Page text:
10,000 displaced in Mexico

BY SUSAN KIM | BALTIMORE | September 25, 2002


More rain was headed for Mexico's Yucatan Peninsula Wednesday as disaster responders there assessed damages from Hurricane Isidore's weekend visit.

Representatives from the Church World Service's Mexico office reported that Hurricane Isidore left some 10,000 people from the Yucatan Peninsula in shelters. Eighty percent of those affected remained without electricity and drinking water Wednesday.

Thousands of acres of corn were destroyed as well.

In other areas of Mexico -- including Campeche, Chiapas and Quintana Roo -- some 7,000 people remained evacuated.

Mexico's Mayan ruins fared far better than its modern housing, which was uprooted and washed away when Isidore struck. Many homes had cinderblock walls and sheet metal roofs.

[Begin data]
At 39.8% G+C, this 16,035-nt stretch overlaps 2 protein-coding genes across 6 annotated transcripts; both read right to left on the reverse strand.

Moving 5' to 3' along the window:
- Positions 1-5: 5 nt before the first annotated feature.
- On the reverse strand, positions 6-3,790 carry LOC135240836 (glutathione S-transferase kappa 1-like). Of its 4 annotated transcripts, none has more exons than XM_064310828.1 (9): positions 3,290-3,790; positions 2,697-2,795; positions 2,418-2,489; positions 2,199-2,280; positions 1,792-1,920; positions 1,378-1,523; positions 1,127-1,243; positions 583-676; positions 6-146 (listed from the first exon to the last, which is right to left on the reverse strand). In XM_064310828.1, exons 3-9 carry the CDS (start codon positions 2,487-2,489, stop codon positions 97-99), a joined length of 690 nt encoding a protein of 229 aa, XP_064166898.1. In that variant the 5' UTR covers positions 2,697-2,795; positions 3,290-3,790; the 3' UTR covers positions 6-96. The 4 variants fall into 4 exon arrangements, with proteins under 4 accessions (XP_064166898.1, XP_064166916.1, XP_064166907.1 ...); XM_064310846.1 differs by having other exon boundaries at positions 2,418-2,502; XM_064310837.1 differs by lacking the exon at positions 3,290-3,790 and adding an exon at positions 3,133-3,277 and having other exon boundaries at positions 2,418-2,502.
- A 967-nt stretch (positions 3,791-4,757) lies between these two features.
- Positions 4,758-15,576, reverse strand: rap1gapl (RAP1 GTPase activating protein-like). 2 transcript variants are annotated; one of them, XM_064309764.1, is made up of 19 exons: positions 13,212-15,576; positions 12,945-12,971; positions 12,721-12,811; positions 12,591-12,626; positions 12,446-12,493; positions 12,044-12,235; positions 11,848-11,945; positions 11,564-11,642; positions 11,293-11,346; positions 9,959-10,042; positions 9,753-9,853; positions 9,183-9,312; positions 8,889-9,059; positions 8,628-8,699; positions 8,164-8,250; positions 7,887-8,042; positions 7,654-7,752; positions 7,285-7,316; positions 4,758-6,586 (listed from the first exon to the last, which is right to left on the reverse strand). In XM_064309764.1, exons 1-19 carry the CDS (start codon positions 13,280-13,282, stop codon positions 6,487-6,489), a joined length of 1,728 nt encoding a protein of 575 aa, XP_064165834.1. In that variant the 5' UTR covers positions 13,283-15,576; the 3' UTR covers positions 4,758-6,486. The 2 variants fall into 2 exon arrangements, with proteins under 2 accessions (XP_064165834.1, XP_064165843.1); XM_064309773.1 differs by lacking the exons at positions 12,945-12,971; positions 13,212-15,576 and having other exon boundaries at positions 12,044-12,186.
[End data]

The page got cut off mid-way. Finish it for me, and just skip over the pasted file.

More rain is expected this week.

Meanwhile Tropical Storm Lili was churning in the eastern Caribbean, and forecasters were calling for little strengthening of that storm. Its sustained winds were about 40 mph Wednesday.

Even if Lili is downgraded to a tropical depression, the Dominican Republic and Haiti could still see 10 inches of rain starting Wednesday. Tropical storm watches were posted for both countries Wednesday.

Lili was carrying a bundle of thunderstorms, according to the National Hurricane Center, and so Haiti and the Dominican Republic could see torrential flooding and mudslides.

Lili was expected to directly hit Haiti's southwest peninsula, though forecasters said it could bypass the Dominican Republic.

As a tropical depression Monday, Lili's 60-mph winds damaged more than 130 homes in Barbados. In St. Vincent, Lili damaged at least 40 houses.

Cuba -- after being hit by a strong Hurricane Isidore earlier this week -- was also in Lili's path.

Meanwhile Subtropical Storm Kyle had not yet made the transition to a tropical storm by Wednesday afternoon, and remained a hazard only to marine interests over the central Atlantic.


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